G is for Grip
Aldo Nadi, probably one of the greatest fencers of the 20th century, says in his autobiography The Living Sword, that you can tell a lot about someone by the way they hold a sword and the way they fence.
They reveal themselves.
Grip is both how you hold the sword and what the sword’s handle or grip looks like. The big three are French, Italian, and pistol. There used to be Spanish style also but from what I can tell that is long gone. Italian is right behind it. Notice in the picture that follows the French style is simple, straight, and conforms to the palm and wrist.
The classic duel is between French and Italian style – not gangnam style. Pistol grip replaced Italian around the 1970’s. Notice the Italian style in the picture has a crossbar and two metal rings for the fingers.
The myth is Italian style is no longer competition eligible. The reality is it has gone out of fashion and few make them any more.
The pistol grip is the most popular today because it gives a fencer more control over his blade. There are six or seven different types of pistol grips. My problem with the pistol grip (and note that I have used it on occasion – basically when I don’t have access to my own weapons because I’m traveling – hey it’s my excuse) is that it makes me feel like I’m firing a weapon and not fencing. I know, I know. That’s ridiculous. But Italian grip looks most like a real sword to me. I like to use my imagination in my swordplay. What’s a real sword? One that makes me go, “Ooooo.”
One of my fencing teachers, Joe Brodeth, gave me an old Italian dry foil (non-electric) that he used to use back in the fifties when he first came to the states. He gave it to me knowing I would carry on the tradition and use it too. I still do. I am not fully trained in the style but I’ve read Nadi’s book On Fencing. And I had Joe Brodeth give me some guidance in the form of lessons.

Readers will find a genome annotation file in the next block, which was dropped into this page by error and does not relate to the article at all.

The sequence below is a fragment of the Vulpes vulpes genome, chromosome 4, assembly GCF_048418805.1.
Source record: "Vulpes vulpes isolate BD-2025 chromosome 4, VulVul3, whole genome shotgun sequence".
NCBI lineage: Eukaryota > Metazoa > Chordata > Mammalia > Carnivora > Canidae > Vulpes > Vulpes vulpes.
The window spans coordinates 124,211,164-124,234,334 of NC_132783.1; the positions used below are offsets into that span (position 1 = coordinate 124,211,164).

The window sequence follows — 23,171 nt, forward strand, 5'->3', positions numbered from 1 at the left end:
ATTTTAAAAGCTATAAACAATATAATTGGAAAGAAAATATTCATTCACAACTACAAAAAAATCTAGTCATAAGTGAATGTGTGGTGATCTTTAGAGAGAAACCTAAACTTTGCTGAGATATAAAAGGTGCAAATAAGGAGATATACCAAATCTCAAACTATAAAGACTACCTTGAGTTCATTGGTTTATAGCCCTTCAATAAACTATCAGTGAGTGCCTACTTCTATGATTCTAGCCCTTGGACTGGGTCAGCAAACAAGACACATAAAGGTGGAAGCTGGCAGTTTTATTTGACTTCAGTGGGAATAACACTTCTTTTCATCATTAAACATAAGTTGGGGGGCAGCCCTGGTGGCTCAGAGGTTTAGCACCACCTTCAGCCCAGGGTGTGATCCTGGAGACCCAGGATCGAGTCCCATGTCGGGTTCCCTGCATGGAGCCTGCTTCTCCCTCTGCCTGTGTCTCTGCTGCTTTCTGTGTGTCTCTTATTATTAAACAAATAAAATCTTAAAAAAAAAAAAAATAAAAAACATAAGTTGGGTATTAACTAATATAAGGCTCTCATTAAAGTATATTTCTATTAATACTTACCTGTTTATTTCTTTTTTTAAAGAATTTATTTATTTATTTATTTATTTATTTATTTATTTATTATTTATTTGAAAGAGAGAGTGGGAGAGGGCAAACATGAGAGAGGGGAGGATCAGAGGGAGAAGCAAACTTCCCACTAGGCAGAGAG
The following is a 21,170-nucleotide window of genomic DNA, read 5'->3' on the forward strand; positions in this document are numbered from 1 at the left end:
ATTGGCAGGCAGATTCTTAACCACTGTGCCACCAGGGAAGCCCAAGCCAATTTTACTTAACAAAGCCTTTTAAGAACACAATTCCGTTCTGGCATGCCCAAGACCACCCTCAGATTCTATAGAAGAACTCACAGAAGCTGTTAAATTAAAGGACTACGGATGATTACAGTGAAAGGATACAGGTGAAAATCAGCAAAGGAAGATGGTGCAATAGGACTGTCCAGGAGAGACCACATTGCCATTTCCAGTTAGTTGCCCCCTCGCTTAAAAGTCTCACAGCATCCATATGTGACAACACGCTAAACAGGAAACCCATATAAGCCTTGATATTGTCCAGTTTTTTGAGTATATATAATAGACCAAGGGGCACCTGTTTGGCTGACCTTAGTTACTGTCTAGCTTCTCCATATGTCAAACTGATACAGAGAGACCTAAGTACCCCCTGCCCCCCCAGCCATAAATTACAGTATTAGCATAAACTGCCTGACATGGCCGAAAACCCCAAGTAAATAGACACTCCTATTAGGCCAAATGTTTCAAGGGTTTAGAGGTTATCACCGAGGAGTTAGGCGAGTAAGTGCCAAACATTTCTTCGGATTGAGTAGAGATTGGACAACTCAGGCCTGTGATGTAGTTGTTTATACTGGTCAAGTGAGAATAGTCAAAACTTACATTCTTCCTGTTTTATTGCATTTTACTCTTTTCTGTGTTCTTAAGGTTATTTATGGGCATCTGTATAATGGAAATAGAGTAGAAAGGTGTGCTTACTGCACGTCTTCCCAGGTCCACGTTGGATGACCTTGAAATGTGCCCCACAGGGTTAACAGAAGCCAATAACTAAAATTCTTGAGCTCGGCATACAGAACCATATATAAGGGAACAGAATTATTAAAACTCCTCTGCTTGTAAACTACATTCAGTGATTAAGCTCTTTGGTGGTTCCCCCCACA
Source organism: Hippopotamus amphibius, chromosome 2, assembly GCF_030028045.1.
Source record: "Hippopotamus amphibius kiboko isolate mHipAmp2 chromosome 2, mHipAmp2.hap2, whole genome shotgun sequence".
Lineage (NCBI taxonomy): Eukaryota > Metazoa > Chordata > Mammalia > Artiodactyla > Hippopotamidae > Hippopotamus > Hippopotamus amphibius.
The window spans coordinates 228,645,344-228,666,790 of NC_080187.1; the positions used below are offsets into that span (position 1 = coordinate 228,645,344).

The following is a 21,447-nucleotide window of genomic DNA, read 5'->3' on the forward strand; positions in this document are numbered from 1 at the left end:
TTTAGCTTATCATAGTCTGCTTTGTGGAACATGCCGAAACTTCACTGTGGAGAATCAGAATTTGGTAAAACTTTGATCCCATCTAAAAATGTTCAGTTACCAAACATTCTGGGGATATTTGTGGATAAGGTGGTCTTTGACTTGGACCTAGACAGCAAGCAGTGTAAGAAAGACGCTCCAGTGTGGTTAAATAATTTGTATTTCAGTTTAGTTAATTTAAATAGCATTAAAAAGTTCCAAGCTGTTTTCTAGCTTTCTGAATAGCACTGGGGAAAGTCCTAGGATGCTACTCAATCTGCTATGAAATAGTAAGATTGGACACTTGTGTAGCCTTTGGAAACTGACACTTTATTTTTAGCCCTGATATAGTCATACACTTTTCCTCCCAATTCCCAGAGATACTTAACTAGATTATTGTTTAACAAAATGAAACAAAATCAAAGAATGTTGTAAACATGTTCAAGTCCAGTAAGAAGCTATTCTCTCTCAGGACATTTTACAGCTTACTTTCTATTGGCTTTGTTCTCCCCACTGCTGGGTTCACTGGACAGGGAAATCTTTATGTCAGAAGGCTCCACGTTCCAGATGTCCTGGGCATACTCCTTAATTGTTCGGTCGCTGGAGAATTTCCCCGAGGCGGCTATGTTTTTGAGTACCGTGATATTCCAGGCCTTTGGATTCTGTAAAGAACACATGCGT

The grip and the pommel and the hilt can be ornate or they can be plain, unblemished or scarred. They can reflect the personality of the user, just as grip can. French style avoids the blade and is used with finesse. Italian attacks the blade and uses some muscle because the grip is stronger. Italian is strong enough to disarm. Pistol can do all of the above. Of course this is all modern competitive styles. The broadsword and rapiers were much simpler because mostly their purpose was to use their edge so little point control was required.
Pistol grip was the one the foil had back when I fenced. I hated that grip.
April 8, 2013 at 7:20 am
I have grudging (it does work quite well) love/hate relationship with it. In the mean time I bought enough Italian grips to last me (I hope!). Welcome back, Matt!
April 8, 2013 at 7:35 am
WOW! Very interesting. I’ve never held a sword and had no idea there were different grips. Cool!!
A to Z buddy
Peanut Butter and Whine
April 8, 2013 at 3:28 pm
Glad you liked the post!
April 8, 2013 at 6:32 pm